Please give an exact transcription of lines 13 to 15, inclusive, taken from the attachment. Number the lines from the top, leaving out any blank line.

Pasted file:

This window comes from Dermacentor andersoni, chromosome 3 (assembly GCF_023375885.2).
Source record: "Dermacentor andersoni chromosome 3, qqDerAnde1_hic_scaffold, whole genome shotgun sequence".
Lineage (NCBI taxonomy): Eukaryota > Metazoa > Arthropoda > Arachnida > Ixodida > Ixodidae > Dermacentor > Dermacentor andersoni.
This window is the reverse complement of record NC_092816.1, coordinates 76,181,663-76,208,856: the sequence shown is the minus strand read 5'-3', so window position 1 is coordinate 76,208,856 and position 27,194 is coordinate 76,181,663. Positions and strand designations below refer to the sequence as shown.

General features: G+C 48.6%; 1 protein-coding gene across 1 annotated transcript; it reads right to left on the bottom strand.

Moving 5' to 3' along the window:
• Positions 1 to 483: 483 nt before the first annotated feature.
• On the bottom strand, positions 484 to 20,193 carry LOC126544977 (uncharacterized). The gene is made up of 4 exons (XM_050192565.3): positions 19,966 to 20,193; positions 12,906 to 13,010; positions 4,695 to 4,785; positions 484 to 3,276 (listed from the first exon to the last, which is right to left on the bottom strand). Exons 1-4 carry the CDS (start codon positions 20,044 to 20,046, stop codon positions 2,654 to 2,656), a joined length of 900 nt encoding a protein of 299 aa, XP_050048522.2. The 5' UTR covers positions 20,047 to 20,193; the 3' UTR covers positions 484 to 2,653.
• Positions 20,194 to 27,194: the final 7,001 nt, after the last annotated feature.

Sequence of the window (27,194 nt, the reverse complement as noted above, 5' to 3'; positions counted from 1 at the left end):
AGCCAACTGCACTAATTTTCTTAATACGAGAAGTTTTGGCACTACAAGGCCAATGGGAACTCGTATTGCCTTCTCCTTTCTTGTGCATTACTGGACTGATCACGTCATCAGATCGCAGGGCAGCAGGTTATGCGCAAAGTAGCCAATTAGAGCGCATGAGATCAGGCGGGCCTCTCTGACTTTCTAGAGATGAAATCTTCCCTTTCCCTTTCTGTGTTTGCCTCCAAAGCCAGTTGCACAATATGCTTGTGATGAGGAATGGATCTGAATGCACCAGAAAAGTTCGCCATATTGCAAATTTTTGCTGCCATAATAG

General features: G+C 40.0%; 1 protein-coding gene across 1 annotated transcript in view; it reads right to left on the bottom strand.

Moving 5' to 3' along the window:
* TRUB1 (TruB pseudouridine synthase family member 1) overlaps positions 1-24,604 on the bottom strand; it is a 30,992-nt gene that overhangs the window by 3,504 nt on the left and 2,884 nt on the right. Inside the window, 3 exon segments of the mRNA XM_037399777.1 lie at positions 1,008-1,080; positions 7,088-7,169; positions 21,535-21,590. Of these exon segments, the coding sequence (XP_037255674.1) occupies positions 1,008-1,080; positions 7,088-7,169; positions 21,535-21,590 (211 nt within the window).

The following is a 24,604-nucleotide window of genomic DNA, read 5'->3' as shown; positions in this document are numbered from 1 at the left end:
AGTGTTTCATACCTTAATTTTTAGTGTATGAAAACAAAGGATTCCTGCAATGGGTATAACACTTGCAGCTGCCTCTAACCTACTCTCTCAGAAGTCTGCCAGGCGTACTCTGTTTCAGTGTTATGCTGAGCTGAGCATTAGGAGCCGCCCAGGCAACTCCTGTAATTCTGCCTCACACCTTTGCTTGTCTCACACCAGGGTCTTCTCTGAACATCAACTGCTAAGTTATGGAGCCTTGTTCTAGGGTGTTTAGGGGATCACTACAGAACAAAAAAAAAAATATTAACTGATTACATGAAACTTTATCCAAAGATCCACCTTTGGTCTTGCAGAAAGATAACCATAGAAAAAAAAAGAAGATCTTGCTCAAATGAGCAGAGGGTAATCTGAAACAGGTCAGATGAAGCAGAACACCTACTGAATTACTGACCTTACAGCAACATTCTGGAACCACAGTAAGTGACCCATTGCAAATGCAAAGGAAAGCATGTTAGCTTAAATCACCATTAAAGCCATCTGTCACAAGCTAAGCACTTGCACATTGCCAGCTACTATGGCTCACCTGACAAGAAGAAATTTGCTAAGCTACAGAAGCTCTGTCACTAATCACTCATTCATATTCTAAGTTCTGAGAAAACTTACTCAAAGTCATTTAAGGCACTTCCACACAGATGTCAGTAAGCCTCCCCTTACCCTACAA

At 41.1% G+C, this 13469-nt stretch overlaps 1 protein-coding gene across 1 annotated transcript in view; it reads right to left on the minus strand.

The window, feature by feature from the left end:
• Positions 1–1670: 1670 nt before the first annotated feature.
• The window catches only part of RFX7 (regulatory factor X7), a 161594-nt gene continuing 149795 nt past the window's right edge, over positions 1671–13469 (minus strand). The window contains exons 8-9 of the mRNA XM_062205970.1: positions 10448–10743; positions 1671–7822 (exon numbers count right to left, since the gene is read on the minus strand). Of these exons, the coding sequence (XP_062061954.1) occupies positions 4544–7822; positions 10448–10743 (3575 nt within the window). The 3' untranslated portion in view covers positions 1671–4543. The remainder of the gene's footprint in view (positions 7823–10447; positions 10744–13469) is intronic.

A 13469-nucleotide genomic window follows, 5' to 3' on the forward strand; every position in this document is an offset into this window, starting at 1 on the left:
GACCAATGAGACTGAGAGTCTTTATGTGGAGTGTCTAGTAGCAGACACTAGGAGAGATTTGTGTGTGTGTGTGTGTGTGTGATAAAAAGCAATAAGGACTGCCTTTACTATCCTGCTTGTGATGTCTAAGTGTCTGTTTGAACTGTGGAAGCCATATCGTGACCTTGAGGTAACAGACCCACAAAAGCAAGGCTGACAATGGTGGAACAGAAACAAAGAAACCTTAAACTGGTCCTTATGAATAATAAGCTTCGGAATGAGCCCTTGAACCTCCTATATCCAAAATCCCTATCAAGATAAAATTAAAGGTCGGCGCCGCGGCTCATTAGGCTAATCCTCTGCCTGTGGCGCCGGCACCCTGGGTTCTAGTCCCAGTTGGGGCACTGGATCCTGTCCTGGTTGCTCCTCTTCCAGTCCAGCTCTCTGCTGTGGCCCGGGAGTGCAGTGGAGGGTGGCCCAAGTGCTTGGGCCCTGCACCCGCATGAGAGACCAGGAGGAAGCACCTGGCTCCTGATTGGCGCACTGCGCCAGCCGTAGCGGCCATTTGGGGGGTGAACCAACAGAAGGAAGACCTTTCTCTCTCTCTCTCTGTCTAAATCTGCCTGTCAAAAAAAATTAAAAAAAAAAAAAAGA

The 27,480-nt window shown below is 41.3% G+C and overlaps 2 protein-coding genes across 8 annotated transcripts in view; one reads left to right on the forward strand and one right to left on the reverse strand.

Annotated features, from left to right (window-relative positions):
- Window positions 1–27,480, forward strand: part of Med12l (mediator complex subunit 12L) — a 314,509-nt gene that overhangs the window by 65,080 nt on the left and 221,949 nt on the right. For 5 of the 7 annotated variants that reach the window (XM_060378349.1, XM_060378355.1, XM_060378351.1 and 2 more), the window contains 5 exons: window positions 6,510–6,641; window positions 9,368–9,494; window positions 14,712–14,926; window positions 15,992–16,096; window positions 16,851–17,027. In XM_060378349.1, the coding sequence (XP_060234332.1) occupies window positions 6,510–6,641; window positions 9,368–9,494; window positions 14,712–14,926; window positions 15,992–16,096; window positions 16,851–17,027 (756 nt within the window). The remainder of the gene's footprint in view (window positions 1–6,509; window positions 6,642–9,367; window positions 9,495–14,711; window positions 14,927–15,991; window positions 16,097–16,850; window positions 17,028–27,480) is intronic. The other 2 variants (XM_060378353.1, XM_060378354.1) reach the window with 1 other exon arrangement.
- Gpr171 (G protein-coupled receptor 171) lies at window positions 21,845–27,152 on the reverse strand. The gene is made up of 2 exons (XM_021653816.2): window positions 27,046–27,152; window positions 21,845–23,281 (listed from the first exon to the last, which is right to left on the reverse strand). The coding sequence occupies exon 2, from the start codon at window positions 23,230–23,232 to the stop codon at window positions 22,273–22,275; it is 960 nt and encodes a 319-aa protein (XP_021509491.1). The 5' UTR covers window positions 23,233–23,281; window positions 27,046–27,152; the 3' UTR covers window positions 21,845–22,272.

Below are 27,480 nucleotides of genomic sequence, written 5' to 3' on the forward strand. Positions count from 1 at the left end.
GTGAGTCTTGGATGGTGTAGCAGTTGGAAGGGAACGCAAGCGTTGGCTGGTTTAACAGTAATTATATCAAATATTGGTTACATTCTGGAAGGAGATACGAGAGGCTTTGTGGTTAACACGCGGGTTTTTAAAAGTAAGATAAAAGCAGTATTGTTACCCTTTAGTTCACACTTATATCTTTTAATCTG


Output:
Moving 5' to 3' along the window:
* TRUB1 (TruB pseudouridine synthase family member 1) overlaps positions 1-24,604 on the bottom strand; it is a 30,992-nt gene that overhangs the window by 3,504 nt on the left and 2,884 nt on the right. Inside the window, 3 exon segments of the mRNA XM_037399777.1 lie at positions 1,008-1,080; positions 7,088-7,169; positions 21,535-21,590. Of these exon segments, the coding sequence (XP_037255674.1) occupies positions 1,008-1,080; positions 7,088-7,169; positions 21,535-21,590 (211 nt within the window).

The following is a 24,604-nucleotide window of genomic DNA, read 5'->3' as shown; positions in this document are numbered from 1 at the left end: